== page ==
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As Convergence gets underway there is one arc above all that interests me and plenty of others. This is nothing other than the latest arc of Johns’ now rather varied Justice League, an arc entitled “Darkseid War”. There was so much going against this arc from the outset, Johns hasn’t proven himself yet in this area, but a prologue is as good a place as any to really start.
Johns did nothing to curry favor with readers in terms of showing that he can write the “Fourth World” when his run first began. His Darkseid was noted as being rather terrible, and he was. Yet, in the lead up to this arc premiering, Johns has shown that he has gone back and done some research – and that’s really the least a writer can do. It says something when one has to actually point out and applaud when a writer goes that step, because it’s so uncommon now.
Well, it’s also worth mentioning because there are moments in this issue where it really does pay off. Johns is able to strike a great “Fourth World” core right off the bat. He introduces a rather surprisingly well-done Metron voice, and – best of all – utilizes the Pact in a rather interesting manner. The Pact, for those not in the know, is pretty much the origin story for the whole “Fourth World” and it’s so easy to get wrong, but Johns plays it with kid gloves and it comes out alright.
It’s easy enough to say that this whole segment of the issue is the best part – and I will. As a major “Fourth World” fan, and the awful treatment given to it during Earth 2 and the despicable Daniel Wilson, it’s just an great change of pace. Yet, the issue also fluctuates wildly. Johns has a very clear comfort zone when it comes to his writing and it is crossed wildly within these pages. Johns loves continuity and there is an amazing sequence that touches upon Johns’ admiration for the DCU as a whole entity – and it’s very well written.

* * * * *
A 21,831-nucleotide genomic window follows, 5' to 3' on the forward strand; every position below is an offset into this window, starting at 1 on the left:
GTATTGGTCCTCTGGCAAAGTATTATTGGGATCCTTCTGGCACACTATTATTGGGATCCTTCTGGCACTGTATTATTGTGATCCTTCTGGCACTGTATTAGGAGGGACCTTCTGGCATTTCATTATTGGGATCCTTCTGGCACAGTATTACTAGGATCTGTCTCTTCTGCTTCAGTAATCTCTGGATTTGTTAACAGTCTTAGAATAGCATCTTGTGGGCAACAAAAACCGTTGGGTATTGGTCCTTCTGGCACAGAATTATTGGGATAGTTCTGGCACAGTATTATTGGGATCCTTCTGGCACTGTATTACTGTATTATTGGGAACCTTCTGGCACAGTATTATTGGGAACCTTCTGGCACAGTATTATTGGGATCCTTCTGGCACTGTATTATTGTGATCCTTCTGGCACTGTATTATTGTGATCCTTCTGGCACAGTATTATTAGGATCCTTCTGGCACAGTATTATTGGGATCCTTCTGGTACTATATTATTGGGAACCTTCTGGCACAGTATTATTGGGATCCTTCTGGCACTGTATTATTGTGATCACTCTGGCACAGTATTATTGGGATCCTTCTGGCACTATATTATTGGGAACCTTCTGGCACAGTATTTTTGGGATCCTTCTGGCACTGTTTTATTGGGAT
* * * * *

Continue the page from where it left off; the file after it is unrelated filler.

The trouble begins immediately afterward – as we get into the second big aspect of the “Darkseid War” – the side that deals with the Anti-Monitor. One of the things that makes Johns such a fan-favorite writer is that he can write a great, two-dimensional, villain. He gives villains something to grasp onto, as displayed by his work on Sinestro and Black Adam. It’s usually a crowd pleaser, but Johns misses the mark almost completely when it comes to the Anti-Monitor.
Not to say that the Anti-Monitor should be some flat nothing of a character, but Johns goes way beyond the pale in trying to facilitate a new backstory and it comes off as incredibly forced. Incredibly forced as a 13-year-old’s fanfiction, actually. The art from Maguire, Lee, Kolins, Jiminez, and Jurgens is all really well done – and the art is just the best of what you could expect from them. I just hope the next installment is better for the Anti-Monitor.